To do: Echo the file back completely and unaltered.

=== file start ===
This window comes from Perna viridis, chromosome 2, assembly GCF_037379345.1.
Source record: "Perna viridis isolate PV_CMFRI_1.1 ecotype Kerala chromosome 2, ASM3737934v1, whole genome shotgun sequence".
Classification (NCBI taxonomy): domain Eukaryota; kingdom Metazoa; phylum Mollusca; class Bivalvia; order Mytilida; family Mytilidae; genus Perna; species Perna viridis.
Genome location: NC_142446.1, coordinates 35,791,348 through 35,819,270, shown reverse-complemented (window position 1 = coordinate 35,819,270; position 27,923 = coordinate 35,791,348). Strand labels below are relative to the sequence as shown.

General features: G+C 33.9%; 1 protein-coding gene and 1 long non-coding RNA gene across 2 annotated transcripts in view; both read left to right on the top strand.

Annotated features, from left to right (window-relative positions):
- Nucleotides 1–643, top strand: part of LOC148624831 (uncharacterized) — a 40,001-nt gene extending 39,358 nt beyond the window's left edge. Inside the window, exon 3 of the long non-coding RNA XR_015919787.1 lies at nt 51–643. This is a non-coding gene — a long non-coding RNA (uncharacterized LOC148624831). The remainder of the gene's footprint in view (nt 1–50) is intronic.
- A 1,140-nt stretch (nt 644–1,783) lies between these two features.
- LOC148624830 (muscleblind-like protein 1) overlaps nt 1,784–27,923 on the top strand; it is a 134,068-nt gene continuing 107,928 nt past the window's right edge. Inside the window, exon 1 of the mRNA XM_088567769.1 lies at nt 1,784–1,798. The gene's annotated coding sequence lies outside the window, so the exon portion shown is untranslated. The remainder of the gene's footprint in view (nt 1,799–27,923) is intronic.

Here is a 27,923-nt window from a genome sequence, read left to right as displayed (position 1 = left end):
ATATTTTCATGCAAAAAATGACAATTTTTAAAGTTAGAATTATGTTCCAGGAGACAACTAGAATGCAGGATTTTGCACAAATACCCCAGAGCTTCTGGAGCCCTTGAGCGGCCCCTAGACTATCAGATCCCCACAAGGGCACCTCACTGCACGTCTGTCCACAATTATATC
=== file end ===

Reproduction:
This window comes from Perna viridis, chromosome 2, assembly GCF_037379345.1.
Source record: "Perna viridis isolate PV_CMFRI_1.1 ecotype Kerala chromosome 2, ASM3737934v1, whole genome shotgun sequence".
Classification (NCBI taxonomy): domain Eukaryota; kingdom Metazoa; phylum Mollusca; class Bivalvia; order Mytilida; family Mytilidae; genus Perna; species Perna viridis.
Genome location: NC_142446.1, coordinates 35,791,348 through 35,819,270, shown reverse-complemented (window position 1 = coordinate 35,819,270; position 27,923 = coordinate 35,791,348). Strand labels below are relative to the sequence as shown.

General features: G+C 33.9%; 1 protein-coding gene and 1 long non-coding RNA gene across 2 annotated transcripts in view; both read left to right on the top strand.

Annotated features, from left to right (window-relative positions):
- Nucleotides 1–643, top strand: part of LOC148624831 (uncharacterized) — a 40,001-nt gene extending 39,358 nt beyond the window's left edge. Inside the window, exon 3 of the long non-coding RNA XR_015919787.1 lies at nt 51–643. This is a non-coding gene — a long non-coding RNA (uncharacterized LOC148624831). The remainder of the gene's footprint in view (nt 1–50) is intronic.
- A 1,140-nt stretch (nt 644–1,783) lies between these two features.
- LOC148624830 (muscleblind-like protein 1) overlaps nt 1,784–27,923 on the top strand; it is a 134,068-nt gene continuing 107,928 nt past the window's right edge. Inside the window, exon 1 of the mRNA XM_088567769.1 lies at nt 1,784–1,798. The gene's annotated coding sequence lies outside the window, so the exon portion shown is untranslated. The remainder of the gene's footprint in view (nt 1,799–27,923) is intronic.

Here is a 27,923-nt window from a genome sequence, read left to right as displayed (position 1 = left end):
ATATTTTCATGCAAAAAATGACAATTTTTAAAGTTAGAATTATGTTCCAGGAGACAACTAGAATGCAGGATTTTGCACAAATACCCCAGAGCTTCTGGAGCCCTTGAGCGGCCCCTAGACTATCAGATCCCCACAAGGGCACCTCACTGCACGTCTGTCCACAATTATATC